In a little-known fit of creative genius during the more psychadelic parts of their early careers, John Lennon and Paul McCartney conceived of an entirely new form of visual entertainment, one which could be transmitted across the world in the blink of an eye and displayed on screens in the homes of millions of readers. Their first attempts were crude, consisting mainly of leftover cut-outs of paisley print from the Sgt Pepper album cover debacle, combined with arty black and white photography taken with the camera held at a 30° angle. To these, they added incisive commentaries lampooning aspects of the British political situation of the time, and offering some insight into the goings on in the drug-induced delirium of two of the greatest artistic minds of the 20th century.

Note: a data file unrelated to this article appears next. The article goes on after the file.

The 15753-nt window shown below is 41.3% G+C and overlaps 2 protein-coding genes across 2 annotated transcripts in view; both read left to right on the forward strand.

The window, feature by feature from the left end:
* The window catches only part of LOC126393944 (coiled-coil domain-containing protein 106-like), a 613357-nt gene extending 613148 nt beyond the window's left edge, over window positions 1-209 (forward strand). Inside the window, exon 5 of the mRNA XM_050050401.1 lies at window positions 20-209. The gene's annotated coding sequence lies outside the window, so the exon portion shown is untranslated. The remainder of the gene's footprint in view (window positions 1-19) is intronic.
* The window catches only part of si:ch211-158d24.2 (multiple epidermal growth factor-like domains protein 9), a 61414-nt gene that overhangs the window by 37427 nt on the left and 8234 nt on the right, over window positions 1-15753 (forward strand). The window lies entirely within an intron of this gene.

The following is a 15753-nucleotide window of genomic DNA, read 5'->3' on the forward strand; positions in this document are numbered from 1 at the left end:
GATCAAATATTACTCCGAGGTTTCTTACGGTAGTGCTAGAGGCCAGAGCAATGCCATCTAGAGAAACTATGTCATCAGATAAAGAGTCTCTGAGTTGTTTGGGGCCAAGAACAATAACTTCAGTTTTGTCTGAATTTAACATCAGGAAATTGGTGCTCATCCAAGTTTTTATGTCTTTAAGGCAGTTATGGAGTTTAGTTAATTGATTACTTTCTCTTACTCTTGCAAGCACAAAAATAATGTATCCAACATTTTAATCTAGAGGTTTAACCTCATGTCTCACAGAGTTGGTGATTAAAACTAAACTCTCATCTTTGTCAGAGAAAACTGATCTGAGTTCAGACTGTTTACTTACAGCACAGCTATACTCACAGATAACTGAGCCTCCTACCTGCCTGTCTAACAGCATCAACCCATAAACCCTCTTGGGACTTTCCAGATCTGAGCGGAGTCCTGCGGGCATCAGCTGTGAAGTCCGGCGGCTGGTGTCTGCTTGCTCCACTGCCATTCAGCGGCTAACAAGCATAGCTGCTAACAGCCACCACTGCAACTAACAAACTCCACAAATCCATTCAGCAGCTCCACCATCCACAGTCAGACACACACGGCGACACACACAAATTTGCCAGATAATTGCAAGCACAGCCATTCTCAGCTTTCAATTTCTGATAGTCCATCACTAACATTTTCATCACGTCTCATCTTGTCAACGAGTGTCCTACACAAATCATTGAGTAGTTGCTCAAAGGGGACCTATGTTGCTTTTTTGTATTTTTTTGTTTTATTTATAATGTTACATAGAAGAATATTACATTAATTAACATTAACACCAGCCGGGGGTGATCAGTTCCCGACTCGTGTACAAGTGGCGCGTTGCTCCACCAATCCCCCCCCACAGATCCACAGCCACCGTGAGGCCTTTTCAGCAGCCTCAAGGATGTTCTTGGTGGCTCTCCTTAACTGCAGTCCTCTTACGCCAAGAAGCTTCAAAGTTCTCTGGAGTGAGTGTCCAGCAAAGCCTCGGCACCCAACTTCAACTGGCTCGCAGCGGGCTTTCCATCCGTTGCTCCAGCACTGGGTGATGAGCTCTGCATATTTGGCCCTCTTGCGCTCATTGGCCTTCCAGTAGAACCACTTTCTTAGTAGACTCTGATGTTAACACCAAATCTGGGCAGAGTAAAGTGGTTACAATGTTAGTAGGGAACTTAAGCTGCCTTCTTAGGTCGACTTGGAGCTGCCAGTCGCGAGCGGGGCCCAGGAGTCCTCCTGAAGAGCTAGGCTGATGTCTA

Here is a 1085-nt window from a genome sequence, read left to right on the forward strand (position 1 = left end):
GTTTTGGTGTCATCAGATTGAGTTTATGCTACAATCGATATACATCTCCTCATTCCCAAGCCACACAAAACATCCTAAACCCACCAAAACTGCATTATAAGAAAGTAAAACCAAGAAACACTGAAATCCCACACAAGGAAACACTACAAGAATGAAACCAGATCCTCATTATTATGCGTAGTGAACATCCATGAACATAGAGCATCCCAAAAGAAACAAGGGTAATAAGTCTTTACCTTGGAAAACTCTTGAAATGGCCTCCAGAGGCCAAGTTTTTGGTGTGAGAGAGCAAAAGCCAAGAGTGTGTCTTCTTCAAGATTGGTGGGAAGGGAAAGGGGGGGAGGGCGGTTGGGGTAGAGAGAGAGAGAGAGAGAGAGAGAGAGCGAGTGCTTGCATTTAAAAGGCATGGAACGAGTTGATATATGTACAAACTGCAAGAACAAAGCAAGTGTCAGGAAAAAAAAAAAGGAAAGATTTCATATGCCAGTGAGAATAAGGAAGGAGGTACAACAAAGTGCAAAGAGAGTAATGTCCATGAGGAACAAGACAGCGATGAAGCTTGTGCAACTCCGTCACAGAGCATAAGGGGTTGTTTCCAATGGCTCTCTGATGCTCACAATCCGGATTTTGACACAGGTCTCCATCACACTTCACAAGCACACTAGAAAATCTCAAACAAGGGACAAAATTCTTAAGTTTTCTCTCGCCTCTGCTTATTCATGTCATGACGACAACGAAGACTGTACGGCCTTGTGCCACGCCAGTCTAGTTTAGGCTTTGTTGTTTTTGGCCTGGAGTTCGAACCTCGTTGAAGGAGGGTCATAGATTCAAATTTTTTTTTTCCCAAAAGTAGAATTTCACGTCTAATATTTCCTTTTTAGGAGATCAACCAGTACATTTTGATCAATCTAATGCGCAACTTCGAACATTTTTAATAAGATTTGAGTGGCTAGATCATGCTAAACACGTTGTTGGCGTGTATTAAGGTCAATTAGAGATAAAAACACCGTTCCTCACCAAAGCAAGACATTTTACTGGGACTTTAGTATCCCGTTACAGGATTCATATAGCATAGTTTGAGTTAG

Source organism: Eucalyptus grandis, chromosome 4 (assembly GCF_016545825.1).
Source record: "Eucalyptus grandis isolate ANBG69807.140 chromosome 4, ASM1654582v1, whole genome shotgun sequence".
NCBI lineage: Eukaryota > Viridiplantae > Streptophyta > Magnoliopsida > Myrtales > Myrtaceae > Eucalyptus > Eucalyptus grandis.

Unfortunately, the artwork was lost in the great Soho fire of 1971, but Ringo bravely faced the flames to emerge from the burning warehouse with the hand-written notes that attempted to explain the deeper meaning behind the lost work, and which now serves as the only remaining legacy of what must surely rate as the greatest and most prescient achievement of multimedia ever.
Now, with the technology of the world finally caught up to the brilliance of the minds who gave it to us, we present the notes and allow your mind to wander the Strawberry Fields of the imagination - the only place where the original lost artwork can be fully appreciated.